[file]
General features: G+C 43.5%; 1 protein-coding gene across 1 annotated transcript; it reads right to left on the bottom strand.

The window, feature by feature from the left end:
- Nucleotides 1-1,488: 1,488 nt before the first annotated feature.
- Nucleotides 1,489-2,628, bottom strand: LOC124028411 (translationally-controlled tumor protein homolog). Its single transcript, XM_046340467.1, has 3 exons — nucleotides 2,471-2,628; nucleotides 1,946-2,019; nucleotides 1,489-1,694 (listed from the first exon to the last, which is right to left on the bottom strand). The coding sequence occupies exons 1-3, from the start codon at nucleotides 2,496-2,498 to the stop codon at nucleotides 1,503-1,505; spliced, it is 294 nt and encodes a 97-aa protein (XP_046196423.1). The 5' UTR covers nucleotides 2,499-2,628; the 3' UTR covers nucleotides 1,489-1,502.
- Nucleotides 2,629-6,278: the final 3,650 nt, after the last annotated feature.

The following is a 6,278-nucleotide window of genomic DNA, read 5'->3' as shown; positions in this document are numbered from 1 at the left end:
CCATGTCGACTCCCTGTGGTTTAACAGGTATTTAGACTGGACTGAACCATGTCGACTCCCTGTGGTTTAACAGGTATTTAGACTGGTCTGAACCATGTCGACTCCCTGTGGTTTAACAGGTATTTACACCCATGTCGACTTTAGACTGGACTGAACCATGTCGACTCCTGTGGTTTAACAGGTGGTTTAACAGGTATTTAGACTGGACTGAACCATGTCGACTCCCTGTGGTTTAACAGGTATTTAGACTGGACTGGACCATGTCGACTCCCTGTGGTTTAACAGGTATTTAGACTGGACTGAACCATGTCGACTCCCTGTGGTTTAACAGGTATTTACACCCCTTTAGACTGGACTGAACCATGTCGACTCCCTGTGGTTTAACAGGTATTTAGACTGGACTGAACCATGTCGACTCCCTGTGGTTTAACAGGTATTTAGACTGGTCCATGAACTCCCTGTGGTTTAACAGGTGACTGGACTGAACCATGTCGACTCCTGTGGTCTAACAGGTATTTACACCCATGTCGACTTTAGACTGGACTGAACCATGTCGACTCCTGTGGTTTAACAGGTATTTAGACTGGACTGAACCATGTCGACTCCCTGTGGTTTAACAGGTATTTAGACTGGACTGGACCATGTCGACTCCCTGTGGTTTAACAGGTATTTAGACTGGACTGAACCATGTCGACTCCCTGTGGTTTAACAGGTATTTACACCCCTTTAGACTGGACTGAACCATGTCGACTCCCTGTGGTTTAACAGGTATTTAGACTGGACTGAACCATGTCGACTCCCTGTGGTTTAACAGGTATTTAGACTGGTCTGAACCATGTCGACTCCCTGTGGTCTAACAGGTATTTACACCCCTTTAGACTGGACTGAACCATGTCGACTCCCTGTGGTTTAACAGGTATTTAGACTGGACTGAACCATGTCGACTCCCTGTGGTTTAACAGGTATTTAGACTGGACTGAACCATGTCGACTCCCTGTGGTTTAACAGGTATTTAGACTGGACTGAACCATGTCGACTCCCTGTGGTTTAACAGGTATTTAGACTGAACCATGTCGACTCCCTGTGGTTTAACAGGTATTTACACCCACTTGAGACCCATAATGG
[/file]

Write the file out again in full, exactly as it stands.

General features: G+C 43.5%; 1 protein-coding gene across 1 annotated transcript; it reads right to left on the bottom strand.

The window, feature by feature from the left end:
- Nucleotides 1-1,488: 1,488 nt before the first annotated feature.
- Nucleotides 1,489-2,628, bottom strand: LOC124028411 (translationally-controlled tumor protein homolog). Its single transcript, XM_046340467.1, has 3 exons — nucleotides 2,471-2,628; nucleotides 1,946-2,019; nucleotides 1,489-1,694 (listed from the first exon to the last, which is right to left on the bottom strand). The coding sequence occupies exons 1-3, from the start codon at nucleotides 2,496-2,498 to the stop codon at nucleotides 1,503-1,505; spliced, it is 294 nt and encodes a 97-aa protein (XP_046196423.1). The 5' UTR covers nucleotides 2,499-2,628; the 3' UTR covers nucleotides 1,489-1,502.
- Nucleotides 2,629-6,278: the final 3,650 nt, after the last annotated feature.

The following is a 6,278-nucleotide window of genomic DNA, read 5'->3' as shown; positions in this document are numbered from 1 at the left end:
CCATGTCGACTCCCTGTGGTTTAACAGGTATTTAGACTGGACTGAACCATGTCGACTCCCTGTGGTTTAACAGGTATTTAGACTGGTCTGAACCATGTCGACTCCCTGTGGTTTAACAGGTATTTACACCCATGTCGACTTTAGACTGGACTGAACCATGTCGACTCCTGTGGTTTAACAGGTGGTTTAACAGGTATTTAGACTGGACTGAACCATGTCGACTCCCTGTGGTTTAACAGGTATTTAGACTGGACTGGACCATGTCGACTCCCTGTGGTTTAACAGGTATTTAGACTGGACTGAACCATGTCGACTCCCTGTGGTTTAACAGGTATTTACACCCCTTTAGACTGGACTGAACCATGTCGACTCCCTGTGGTTTAACAGGTATTTAGACTGGACTGAACCATGTCGACTCCCTGTGGTTTAACAGGTATTTAGACTGGTCCATGAACTCCCTGTGGTTTAACAGGTGACTGGACTGAACCATGTCGACTCCTGTGGTCTAACAGGTATTTACACCCATGTCGACTTTAGACTGGACTGAACCATGTCGACTCCTGTGGTTTAACAGGTATTTAGACTGGACTGAACCATGTCGACTCCCTGTGGTTTAACAGGTATTTAGACTGGACTGGACCATGTCGACTCCCTGTGGTTTAACAGGTATTTAGACTGGACTGAACCATGTCGACTCCCTGTGGTTTAACAGGTATTTACACCCCTTTAGACTGGACTGAACCATGTCGACTCCCTGTGGTTTAACAGGTATTTAGACTGGACTGAACCATGTCGACTCCCTGTGGTTTAACAGGTATTTAGACTGGTCTGAACCATGTCGACTCCCTGTGGTCTAACAGGTATTTACACCCCTTTAGACTGGACTGAACCATGTCGACTCCCTGTGGTTTAACAGGTATTTAGACTGGACTGAACCATGTCGACTCCCTGTGGTTTAACAGGTATTTAGACTGGACTGAACCATGTCGACTCCCTGTGGTTTAACAGGTATTTAGACTGGACTGAACCATGTCGACTCCCTGTGGTTTAACAGGTATTTAGACTGAACCATGTCGACTCCCTGTGGTTTAACAGGTATTTACACCCACTTGAGACCCATAATGG